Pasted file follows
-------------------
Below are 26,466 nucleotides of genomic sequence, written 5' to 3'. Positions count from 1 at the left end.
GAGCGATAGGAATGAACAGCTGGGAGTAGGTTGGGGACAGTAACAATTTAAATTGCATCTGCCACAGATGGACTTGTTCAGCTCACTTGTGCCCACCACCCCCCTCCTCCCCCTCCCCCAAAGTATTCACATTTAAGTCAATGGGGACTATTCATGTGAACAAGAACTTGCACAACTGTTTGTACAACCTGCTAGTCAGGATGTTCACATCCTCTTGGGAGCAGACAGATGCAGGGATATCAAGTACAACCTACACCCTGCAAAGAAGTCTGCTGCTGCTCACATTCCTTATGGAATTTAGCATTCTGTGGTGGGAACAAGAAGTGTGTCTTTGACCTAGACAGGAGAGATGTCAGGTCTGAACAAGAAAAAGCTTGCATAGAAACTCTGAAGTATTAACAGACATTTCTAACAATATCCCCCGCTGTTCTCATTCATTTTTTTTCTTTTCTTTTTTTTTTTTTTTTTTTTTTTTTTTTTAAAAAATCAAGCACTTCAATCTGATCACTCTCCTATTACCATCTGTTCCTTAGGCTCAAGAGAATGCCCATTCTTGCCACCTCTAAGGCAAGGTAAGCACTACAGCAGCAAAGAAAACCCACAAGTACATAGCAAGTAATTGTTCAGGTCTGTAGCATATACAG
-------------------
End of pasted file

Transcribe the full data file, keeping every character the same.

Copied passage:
Below are 26,466 nucleotides of genomic sequence, written 5' to 3'. Positions count from 1 at the left end.
GAGCGATAGGAATGAACAGCTGGGAGTAGGTTGGGGACAGTAACAATTTAAATTGCATCTGCCACAGATGGACTTGTTCAGCTCACTTGTGCCCACCACCCCCCTCCTCCCCCTCCCCCAAAGTATTCACATTTAAGTCAATGGGGACTATTCATGTGAACAAGAACTTGCACAACTGTTTGTACAACCTGCTAGTCAGGATGTTCACATCCTCTTGGGAGCAGACAGATGCAGGGATATCAAGTACAACCTACACCCTGCAAAGAAGTCTGCTGCTGCTCACATTCCTTATGGAATTTAGCATTCTGTGGTGGGAACAAGAAGTGTGTCTTTGACCTAGACAGGAGAGATGTCAGGTCTGAACAAGAAAAAGCTTGCATAGAAACTCTGAAGTATTAACAGACATTTCTAACAATATCCCCCGCTGTTCTCATTCATTTTTTTTCTTTTCTTTTTTTTTTTTTTTTTTTTTTTTTTTTTAAAAAATCAAGCACTTCAATCTGATCACTCTCCTATTACCATCTGTTCCTTAGGCTCAAGAGAATGCCCATTCTTGCCACCTCTAAGGCAAGGTAAGCACTACAGCAGCAAAGAAAACCCACAAGTACATAGCAAGTAATTGTTCAGGTCTGTAGCATATACAG